Football: Le Saux `needs to calm down'

REPORTS OF the death of England's midfield turned out to be greatly exaggerated yesterday as Glenn Hoddle mustered enough bodies to conclude training with an eight-a-side match at Bisham Abbey.

This still left seven invalids on the sidelines but, to the England coach's relief, they did not include either Paul Scholes or Rob Lee. Their possible absence had left Hoddle contemplating a reprise of Ossie Ardiles' infamous Polo formation (5-0-5) for Saturday's European Championship qualifier against Bulgaria.

Of the walking wounded only Ray Parlour and Ian Wright, neither of whom are likely Wembley starters, are regarded by Hoddle as seriously doubtful. Both are staying with the squad for the time being. "Even if they are not fit for Saturday, they could be fit for Wednesday [when England play another qualifier in Luxembourg]," Hoddle said.

"The first port of call was Scholes. Both he and Rob said they thought they could train today and they did. That was a bonus."

Scholes had picked up a foot injury playing for Manchester United in Munich last week while Lee has been suffering from a cold virus. With Paul Ince and David Beckham suspended, David Batty short of match fitness and Steve McManaman injured, Hoddle would have been struggling to raise a midfield without them.

Not that the England coach is without injury worries. As well as Parlour (ankle) and Wright (knee), Darren Anderton (strained muscle), Martin Keown (back), Tony Adams (ankle), Andy Hinchcliffe (bruising) and Graeme Le Saux (ankle) were all excused training in the rain yesterday. Rio Ferdinand and Teddy Sheringham both trained despite minor knee concerns.

"Most of them are just precautionary," Hoddle added, "battle wounds from the weekend." The inevitable rejoinder, about what sort of battle Le Saux was injured in, went without response, but Hoddle did admit to "having a word" with the left-back about his contretemps in the Anfield tunnel with Paul Ince after Sunday's game between Liverpool and Chelsea.

"We've spoken about it but the conversation remains private," Hoddle said. "Until I speak to Paul, who's not here [because of his suspension], I won't know both sides of the story." Hoddle said. "Graeme's got to calm down at certain moments, but I've had a good chat with him. He knows the situation and needs to make sure it doesn't happen in the future."

Le Saux has already been sent off once this season, after a fight with Lionel Perez of Blackburn, and been involved in the dismissal of Lee Dixon.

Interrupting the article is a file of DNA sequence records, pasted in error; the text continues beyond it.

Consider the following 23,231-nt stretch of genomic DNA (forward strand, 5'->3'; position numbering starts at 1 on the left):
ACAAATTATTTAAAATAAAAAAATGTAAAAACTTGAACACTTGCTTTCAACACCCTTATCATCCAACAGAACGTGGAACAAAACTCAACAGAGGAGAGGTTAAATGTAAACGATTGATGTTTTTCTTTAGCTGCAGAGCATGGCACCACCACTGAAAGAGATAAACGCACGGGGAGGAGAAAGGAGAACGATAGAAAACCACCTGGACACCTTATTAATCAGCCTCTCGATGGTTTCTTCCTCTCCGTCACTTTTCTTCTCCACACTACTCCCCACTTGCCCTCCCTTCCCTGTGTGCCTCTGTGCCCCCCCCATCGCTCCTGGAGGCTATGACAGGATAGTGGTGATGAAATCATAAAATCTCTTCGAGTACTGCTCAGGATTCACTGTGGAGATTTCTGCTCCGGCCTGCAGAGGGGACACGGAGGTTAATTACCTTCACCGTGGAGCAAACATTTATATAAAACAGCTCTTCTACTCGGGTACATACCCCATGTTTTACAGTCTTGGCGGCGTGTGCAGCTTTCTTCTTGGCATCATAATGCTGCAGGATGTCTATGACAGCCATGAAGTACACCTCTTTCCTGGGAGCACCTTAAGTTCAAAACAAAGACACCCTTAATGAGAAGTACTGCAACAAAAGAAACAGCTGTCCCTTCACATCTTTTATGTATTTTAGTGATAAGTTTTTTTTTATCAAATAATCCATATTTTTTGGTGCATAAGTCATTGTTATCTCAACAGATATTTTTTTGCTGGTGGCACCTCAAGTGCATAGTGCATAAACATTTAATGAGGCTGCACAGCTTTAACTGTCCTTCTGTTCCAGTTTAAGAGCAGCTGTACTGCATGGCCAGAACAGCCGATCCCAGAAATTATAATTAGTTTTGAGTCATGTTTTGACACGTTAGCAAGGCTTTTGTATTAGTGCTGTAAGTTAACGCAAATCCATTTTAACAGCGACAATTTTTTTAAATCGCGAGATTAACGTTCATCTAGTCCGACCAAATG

He has long been a spiky player, as his infamous punch-up with David Batty in Moscow illustrated, and in the last year he has often struggled to hold his temper when provoked. There is a belief that part of the problem is a perceived need to be uncompromisingly macho in response to the nasty personal abuse he gets from opposing supporters. Like David Beckham and David Ginola, Le Saux is a victim of the greater hostility of crowds towards some individuals these days.

"There is more pressure on players now - the rules have changed, so have the media and supporters," Hoddle said. But, he added, "don't believe for a moment that these things [tunnel fights] weren't going on in the Bremner and Mackay era, or in my day."

Hoddle added: "If it happens down the Wembley tunnel on Saturday I'll deal with it, but I don't get involved in what happens at club level. A bad discipline record doesn't have to affect a player's future in the England team."

Up to a point that is fair enough, but something needs to be done about the proliferation of post-match scuffles, if only as an example to schoolboy and Sunday morning footballers. A bit of argy-bargy in a Premiership tunnel surrounded by stewards and policemen is never likely to lead to much more than handbags at five paces; a fight in the dressing rooms at Hackney Marshes could have far more violent consequences.

A much better example has been set this season by Gareth Barry and the 17-year-old wasted little time extending the good impression he has made with Aston Villa. "He scored with his first touch," Hoddle said. "It was a nice way to start but we've just told him to enjoy himself, get a feel of things, and we'll judge him in a year's time."

Hoddle's next judgement day is much sooner but, with his likely team now looking healthy rather than skeletal, he was able to head for the team hotel in more optimistic mood.

Ambitious Shearer, page 27

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